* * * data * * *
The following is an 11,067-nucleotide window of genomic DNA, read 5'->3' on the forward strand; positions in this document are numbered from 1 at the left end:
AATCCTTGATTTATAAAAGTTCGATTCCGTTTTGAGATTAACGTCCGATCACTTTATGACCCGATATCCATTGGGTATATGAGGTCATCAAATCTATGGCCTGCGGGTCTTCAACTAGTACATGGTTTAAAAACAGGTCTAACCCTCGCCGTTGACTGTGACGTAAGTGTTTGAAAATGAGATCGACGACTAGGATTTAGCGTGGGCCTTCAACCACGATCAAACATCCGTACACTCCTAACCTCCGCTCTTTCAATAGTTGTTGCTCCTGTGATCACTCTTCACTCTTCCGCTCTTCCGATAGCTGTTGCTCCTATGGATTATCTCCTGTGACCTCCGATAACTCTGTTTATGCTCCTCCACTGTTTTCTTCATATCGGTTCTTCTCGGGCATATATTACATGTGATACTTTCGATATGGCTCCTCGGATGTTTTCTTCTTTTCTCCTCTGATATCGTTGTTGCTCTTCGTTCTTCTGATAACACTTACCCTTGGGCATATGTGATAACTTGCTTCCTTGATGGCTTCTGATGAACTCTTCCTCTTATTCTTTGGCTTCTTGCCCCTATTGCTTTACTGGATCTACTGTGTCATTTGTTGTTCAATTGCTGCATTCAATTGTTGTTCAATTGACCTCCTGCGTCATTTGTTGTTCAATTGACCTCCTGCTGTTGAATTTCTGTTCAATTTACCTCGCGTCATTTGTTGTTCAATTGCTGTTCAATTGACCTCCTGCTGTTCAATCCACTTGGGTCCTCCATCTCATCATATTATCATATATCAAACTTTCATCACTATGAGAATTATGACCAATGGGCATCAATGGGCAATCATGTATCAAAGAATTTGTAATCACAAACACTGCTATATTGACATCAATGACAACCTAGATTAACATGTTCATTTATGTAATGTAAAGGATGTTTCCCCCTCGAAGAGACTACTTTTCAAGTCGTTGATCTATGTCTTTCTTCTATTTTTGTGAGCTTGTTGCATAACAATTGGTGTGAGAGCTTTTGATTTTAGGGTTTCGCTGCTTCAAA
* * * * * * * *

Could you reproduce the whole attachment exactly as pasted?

The following is an 11,067-nucleotide window of genomic DNA, read 5'->3' on the forward strand; positions in this document are numbered from 1 at the left end:
AATCCTTGATTTATAAAAGTTCGATTCCGTTTTGAGATTAACGTCCGATCACTTTATGACCCGATATCCATTGGGTATATGAGGTCATCAAATCTATGGCCTGCGGGTCTTCAACTAGTACATGGTTTAAAAACAGGTCTAACCCTCGCCGTTGACTGTGACGTAAGTGTTTGAAAATGAGATCGACGACTAGGATTTAGCGTGGGCCTTCAACCACGATCAAACATCCGTACACTCCTAACCTCCGCTCTTTCAATAGTTGTTGCTCCTGTGATCACTCTTCACTCTTCCGCTCTTCCGATAGCTGTTGCTCCTATGGATTATCTCCTGTGACCTCCGATAACTCTGTTTATGCTCCTCCACTGTTTTCTTCATATCGGTTCTTCTCGGGCATATATTACATGTGATACTTTCGATATGGCTCCTCGGATGTTTTCTTCTTTTCTCCTCTGATATCGTTGTTGCTCTTCGTTCTTCTGATAACACTTACCCTTGGGCATATGTGATAACTTGCTTCCTTGATGGCTTCTGATGAACTCTTCCTCTTATTCTTTGGCTTCTTGCCCCTATTGCTTTACTGGATCTACTGTGTCATTTGTTGTTCAATTGCTGCATTCAATTGTTGTTCAATTGACCTCCTGCGTCATTTGTTGTTCAATTGACCTCCTGCTGTTGAATTTCTGTTCAATTTACCTCGCGTCATTTGTTGTTCAATTGCTGTTCAATTGACCTCCTGCTGTTCAATCCACTTGGGTCCTCCATCTCATCATATTATCATATATCAAACTTTCATCACTATGAGAATTATGACCAATGGGCATCAATGGGCAATCATGTATCAAAGAATTTGTAATCACAAACACTGCTATATTGACATCAATGACAACCTAGATTAACATGTTCATTTATGTAATGTAAAGGATGTTTCCCCCTCGAAGAGACTACTTTTCAAGTCGTTGATCTATGTCTTTCTTCTATTTTTGTGAGCTTGTTGCATAACAATTGGTGTGAGAGCTTTTGATTTTAGGGTTTCGCTGCTTCAAA